I'm not a currently enrolled grad student, but I am being adopted on as a "grad student" and am currently working on a project in pharmacology involving a lot of things that I'm not too familiar with. I have been spending the last week reading up on the project background as well as some coding documentation since it will be application of MATLAB to pharmacology. I have two PhD advisors that I am working under who are very accommodating to answering questions but have made it clear that they are not here to hold my hand throughout the project.

I guess my main concern is I'm not sure at what stage of understanding of the topic is it ideal to ask questions and not sure how to ask the most effective questions. I never asked a lot of questions in undergraduate research (which was largely just doing low level tasks) or in undergraduate classes, so this sort of independent learning research environment and individual time planning is throwing me for a huge loop. I'm hoping to get some insight from others that have struggled through the same worries and anxieties I constantly have. Is there any advice/tips on being a better communicator and learner that other people have for being successful in grad school/academia/a similar environment that I'm in right now?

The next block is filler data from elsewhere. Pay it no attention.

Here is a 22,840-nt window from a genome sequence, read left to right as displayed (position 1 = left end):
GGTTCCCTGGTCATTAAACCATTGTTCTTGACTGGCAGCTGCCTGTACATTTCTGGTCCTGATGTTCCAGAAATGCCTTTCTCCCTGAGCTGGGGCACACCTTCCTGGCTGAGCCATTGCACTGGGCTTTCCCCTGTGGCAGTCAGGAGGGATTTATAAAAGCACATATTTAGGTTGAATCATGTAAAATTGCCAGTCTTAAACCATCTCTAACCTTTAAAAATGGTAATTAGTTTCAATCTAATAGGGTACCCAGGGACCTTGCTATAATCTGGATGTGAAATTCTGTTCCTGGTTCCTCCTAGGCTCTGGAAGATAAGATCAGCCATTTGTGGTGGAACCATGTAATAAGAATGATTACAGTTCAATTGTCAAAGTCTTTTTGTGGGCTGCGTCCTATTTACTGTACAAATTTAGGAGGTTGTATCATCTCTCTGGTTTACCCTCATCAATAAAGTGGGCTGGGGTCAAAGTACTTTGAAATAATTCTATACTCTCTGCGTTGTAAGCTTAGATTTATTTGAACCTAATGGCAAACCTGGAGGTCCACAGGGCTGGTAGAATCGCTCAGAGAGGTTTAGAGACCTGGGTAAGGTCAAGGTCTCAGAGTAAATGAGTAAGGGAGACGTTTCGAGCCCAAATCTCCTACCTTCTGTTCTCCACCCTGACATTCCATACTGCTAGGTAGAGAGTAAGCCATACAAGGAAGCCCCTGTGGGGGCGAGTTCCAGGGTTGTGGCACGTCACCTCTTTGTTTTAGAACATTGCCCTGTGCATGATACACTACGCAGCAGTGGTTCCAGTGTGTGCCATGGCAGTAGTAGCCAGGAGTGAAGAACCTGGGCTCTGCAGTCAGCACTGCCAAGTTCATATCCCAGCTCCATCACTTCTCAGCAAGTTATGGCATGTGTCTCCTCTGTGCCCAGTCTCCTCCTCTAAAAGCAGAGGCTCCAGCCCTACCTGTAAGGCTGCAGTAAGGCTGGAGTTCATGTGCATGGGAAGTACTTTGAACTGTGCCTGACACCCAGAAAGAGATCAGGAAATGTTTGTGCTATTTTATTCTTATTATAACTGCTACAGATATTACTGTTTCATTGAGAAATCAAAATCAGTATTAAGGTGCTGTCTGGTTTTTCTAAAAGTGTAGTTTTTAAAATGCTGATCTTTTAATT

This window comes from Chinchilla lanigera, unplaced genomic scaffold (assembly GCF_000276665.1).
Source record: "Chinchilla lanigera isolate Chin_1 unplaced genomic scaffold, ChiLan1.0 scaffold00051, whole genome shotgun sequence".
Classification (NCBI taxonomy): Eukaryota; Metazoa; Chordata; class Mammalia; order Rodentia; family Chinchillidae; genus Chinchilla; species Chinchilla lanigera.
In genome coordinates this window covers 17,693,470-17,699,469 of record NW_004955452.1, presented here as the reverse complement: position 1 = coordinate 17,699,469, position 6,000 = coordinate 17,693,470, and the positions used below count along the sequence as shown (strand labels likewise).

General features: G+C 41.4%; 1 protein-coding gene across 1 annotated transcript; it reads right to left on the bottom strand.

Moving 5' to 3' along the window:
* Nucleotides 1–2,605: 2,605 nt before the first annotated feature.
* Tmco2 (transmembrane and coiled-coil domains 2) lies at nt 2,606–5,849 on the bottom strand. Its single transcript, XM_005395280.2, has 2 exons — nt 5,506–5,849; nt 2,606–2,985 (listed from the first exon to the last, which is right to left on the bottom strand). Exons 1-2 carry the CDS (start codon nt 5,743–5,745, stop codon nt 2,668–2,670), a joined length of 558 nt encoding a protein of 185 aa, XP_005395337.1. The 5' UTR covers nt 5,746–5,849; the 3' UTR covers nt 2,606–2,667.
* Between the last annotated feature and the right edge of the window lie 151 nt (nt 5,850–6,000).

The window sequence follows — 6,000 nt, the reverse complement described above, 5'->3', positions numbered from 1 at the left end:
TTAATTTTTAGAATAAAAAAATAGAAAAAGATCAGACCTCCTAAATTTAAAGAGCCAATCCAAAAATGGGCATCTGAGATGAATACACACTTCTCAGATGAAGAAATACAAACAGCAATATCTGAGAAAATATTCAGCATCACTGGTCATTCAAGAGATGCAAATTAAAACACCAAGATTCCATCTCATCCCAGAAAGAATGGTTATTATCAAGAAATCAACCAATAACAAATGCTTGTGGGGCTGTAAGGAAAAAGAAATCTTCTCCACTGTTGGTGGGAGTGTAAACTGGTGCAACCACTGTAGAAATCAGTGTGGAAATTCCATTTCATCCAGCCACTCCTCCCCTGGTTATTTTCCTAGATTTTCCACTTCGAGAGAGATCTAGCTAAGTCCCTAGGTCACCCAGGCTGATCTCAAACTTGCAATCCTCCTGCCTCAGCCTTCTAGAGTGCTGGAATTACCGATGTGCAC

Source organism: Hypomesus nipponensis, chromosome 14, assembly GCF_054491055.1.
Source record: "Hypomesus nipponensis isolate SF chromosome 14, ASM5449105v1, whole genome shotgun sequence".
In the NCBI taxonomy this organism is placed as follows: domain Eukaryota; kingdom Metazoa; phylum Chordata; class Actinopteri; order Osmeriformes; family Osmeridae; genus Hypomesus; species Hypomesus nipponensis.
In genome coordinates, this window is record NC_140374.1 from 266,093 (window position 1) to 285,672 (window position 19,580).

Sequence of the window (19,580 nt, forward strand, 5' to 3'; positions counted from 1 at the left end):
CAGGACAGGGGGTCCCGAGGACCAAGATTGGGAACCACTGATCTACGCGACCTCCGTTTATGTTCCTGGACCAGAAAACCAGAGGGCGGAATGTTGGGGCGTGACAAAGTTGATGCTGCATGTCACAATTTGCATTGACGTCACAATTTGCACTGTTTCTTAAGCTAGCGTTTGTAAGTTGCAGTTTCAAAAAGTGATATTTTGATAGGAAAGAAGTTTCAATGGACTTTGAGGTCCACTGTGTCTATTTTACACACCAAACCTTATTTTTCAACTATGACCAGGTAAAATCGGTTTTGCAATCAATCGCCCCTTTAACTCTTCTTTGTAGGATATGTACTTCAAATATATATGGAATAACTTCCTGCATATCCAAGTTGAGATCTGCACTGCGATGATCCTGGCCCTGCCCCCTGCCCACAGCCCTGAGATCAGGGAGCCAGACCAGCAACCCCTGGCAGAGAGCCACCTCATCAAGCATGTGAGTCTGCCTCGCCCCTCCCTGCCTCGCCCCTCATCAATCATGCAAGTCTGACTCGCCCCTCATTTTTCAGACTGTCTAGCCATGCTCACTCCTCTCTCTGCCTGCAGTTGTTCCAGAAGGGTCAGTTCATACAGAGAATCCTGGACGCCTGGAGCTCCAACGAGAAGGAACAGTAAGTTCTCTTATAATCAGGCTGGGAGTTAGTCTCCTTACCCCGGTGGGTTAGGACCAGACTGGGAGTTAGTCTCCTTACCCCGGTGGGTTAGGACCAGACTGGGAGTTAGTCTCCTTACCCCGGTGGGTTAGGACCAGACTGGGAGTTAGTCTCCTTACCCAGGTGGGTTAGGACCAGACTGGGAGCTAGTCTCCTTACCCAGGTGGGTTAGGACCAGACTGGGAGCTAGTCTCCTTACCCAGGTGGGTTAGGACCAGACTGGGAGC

1 Answer 1


Not sure what you are asking here.

If you want us to tell you how you learn then we can’t, you have to sort that yourself.

With regards to questions, your supervisors seem to be expecting developed questions perhaps about the algorithm you propose to work towards a solution (not sure if they will be open to coding questions though), but not questions such as “what is a pill” so you have to get up to speed - which you are doing with this reading.

Have you planned meetings with your advisors? Perhaps once a week may be a good point to start, at least initially. How it develops depends on many things, type of research, outcome etc Some seem to work together every day, others don’t.

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